public relationsWhen I left journalism and started out in DIY business, fear of failure was a huge incentive to innovate. Most small businesses have to be creative to stay ahead in a competitive market. Large companies, burdened by process and inflexibility, rely on us minnows to do that.

But how can we, as a nation, be more innovative?

Creating Turnbull’s Nation of Innovators

How about inspiring us with a major Innovation statement within the Budget Speech, heralding a detailed Innovation Plan to form part of the election campaign, and beyond?

First the Vision: To become more innovative we need to change what we do and how we think. In other words, change our culture.

That’s why we public relations pros need to be involved. Changing culture is firstly about communicating new ways of thinking.

Change – from what, to what?

Defining our current not-innovative-enough culture requires clarity. What makes us proud or embarrassed; what is rewarded or discouraged; what we do well or don’t; what makes us work hard or shirk; and more. It’s what makes Aussies different from POMS, Germans, Italians and the rest of our forebears.

The Whitlam years probably created the biggest post-war cultural change.

The last time our leaders substantially changed the way we feel about ourselves might have been during the Howard years with the Olympics. Most of us who were around at the time remember the night we won the bid, and the ensuing period ending with the games changed our pride.

If Rudd/Gillard/Abbott changed us it was probably through watching the way they argued, and flip-flopped on commitments, and we flagged we didn’t like it. Then Turnbull committed to a more collaborative approach and as a nation we relaxed.

So, how can Turnbull define and inspire us to be more innovative? It’s a tough ask, and it’ll take more than talk.  A lot has been written about how culture change requires catalysts and processes. He needs to ‘do stuff’, visible wins, to keep us inspired.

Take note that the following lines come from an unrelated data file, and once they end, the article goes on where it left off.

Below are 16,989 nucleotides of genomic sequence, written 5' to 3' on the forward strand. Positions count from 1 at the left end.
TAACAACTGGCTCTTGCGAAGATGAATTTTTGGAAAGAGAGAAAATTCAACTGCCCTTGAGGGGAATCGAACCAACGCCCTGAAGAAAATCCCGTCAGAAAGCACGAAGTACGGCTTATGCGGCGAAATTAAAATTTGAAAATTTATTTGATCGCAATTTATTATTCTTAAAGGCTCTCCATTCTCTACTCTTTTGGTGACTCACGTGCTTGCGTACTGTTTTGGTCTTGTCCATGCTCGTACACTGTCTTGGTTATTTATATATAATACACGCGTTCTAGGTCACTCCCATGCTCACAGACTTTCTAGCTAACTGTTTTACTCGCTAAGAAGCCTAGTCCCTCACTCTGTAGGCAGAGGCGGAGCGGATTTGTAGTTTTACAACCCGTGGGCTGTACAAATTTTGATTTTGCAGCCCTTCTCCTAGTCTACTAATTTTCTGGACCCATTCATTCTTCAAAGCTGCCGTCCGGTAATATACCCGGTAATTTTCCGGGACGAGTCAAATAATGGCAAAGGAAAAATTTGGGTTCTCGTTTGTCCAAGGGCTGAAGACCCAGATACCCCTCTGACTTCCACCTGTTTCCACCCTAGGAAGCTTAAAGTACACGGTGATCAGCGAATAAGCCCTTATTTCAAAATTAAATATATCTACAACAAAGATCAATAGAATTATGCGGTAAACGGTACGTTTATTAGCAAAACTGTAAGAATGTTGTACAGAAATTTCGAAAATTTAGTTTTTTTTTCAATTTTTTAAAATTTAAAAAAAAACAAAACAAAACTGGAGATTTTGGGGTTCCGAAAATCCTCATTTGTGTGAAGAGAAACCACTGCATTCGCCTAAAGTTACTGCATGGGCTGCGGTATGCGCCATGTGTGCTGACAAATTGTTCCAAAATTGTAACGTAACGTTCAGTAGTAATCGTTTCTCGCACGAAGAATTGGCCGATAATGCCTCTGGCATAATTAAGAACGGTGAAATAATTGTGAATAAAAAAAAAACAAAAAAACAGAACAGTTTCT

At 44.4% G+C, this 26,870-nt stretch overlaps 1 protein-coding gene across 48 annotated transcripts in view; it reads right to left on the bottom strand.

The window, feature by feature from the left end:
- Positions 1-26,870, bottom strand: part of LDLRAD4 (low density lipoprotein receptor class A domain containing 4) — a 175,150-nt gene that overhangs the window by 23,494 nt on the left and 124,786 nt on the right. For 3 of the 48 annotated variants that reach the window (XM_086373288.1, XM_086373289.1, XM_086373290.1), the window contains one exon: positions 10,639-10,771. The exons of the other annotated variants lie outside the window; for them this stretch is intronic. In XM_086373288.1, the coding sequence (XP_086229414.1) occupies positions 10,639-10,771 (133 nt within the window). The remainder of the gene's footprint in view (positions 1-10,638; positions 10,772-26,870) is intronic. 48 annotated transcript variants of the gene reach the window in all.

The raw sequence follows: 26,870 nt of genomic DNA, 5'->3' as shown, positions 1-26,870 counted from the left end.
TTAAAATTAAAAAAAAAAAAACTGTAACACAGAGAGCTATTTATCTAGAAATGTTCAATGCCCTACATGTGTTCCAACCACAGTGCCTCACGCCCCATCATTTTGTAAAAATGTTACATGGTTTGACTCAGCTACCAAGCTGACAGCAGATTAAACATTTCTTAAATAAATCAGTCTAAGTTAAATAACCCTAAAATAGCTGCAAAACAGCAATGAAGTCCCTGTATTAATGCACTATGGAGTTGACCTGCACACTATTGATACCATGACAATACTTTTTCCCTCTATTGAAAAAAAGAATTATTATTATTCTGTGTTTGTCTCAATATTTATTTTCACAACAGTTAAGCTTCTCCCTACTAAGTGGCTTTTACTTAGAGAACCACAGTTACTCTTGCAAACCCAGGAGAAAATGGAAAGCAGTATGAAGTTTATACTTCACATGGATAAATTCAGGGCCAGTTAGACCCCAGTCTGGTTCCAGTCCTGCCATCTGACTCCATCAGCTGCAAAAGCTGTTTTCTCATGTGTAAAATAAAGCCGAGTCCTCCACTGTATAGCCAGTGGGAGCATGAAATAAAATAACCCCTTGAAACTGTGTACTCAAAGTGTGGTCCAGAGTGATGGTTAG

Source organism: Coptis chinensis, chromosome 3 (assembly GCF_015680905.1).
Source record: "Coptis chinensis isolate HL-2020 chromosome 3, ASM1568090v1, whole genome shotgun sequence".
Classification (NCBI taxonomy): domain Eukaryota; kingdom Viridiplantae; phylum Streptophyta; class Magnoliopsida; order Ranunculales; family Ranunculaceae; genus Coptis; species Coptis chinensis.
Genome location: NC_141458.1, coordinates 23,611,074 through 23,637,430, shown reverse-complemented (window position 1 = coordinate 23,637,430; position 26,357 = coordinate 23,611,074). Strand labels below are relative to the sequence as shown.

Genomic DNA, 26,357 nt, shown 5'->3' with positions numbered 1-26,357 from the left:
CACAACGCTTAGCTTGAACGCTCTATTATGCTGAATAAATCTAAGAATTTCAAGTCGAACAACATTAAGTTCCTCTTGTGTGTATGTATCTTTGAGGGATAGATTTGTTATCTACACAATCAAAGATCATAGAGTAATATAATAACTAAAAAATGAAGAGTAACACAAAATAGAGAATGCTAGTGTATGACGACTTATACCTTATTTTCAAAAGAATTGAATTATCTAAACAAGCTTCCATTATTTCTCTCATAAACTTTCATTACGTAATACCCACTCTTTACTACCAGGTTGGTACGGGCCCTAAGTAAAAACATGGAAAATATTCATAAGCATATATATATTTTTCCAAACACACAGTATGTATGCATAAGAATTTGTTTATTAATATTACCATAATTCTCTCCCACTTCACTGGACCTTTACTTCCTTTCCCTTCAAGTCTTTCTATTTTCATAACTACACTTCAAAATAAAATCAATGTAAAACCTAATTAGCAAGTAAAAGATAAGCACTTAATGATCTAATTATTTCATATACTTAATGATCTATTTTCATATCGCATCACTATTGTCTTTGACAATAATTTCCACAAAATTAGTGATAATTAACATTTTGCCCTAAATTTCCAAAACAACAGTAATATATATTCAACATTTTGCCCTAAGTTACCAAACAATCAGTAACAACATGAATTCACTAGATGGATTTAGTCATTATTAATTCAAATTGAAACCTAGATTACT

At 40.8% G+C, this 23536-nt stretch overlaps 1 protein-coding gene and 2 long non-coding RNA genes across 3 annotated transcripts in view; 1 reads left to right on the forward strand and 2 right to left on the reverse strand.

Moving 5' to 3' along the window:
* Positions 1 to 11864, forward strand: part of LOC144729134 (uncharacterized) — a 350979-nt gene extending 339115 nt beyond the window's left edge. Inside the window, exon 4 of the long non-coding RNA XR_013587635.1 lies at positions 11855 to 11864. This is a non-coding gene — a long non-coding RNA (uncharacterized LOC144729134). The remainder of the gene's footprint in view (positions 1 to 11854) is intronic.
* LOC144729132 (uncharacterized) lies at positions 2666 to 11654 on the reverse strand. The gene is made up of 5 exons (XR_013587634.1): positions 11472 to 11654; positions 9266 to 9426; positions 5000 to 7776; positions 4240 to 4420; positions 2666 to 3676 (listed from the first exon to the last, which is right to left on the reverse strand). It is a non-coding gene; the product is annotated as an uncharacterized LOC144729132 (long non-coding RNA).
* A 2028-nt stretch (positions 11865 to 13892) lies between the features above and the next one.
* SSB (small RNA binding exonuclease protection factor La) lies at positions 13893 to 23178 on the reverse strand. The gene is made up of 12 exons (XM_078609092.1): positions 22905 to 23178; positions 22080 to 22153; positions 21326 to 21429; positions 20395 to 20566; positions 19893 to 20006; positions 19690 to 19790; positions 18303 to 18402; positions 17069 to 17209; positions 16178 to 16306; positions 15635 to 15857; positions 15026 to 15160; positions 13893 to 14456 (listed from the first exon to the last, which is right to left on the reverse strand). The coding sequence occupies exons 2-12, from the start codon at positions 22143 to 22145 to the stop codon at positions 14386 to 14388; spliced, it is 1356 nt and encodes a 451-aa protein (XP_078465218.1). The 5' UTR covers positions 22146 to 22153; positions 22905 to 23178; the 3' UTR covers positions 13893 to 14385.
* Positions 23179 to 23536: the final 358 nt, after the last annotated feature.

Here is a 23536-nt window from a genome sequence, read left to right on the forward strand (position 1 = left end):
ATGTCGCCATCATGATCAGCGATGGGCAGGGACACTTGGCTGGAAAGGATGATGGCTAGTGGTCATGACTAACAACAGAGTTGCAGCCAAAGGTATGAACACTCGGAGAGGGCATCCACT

Here are some ideas:

  1. We need to revisit red-tape reduction. A lot has been said on it before, but many rules and regulations are holding innovative businesses back.
  1. And we need to invest; that’s tax breaks and investment finance.
  1. We need to celebrate tall-poppies, not cut them down. So do we need reward programs, mainly recognition for success to make us proud.
  1. And we need ideas sharing. We can’t innovate alone. We need supportive colleagues and bosses. So do we need ideas-hubs, or other structures?
  1. Are we a nation of naysayers? Do we need to change the way we converse? Don’t kill ideas before they’re explored; let an idea, even one that at first looks doubtful, breath and morph.
  1. We need to become risk takers, not silly risks, but smart risks. How do we make that safe? How do we make some failures acceptable, as it is more so in the US?
  1. And we need to avoid the paralysis of indecision. We need to take a potentially good idea and develop it. That’s more investment finance. And do we need to make science cool?
  1. We need unions that celebrate hard work and bosses that reciprocate with more pay and more flexibility. That’s probably just being less dumb.
  1. We need to keep older, wiser folks in the work force.
  1. But we also need to move fossils off company boards and break up ‘old-boys’ networks.
  1. We need access to advice and encouragement. Is that like Austrade on steroids, but inward facing? We need to identify what ideas to chase and what to let go.
  1. We need to challenge socially-acceptable norms. Is that fewer holidays? Or more flexibility at work? Or improved paid parental leave?
  1. Then the biggest investment in new ideas might not be money, but time. And then more time to push our great big ideas to production. So should each of us make time in our personal lives to be creative, and should we have work days dedicated to creating something new?
Peter Wilkinson

Author Peter Wilkinson

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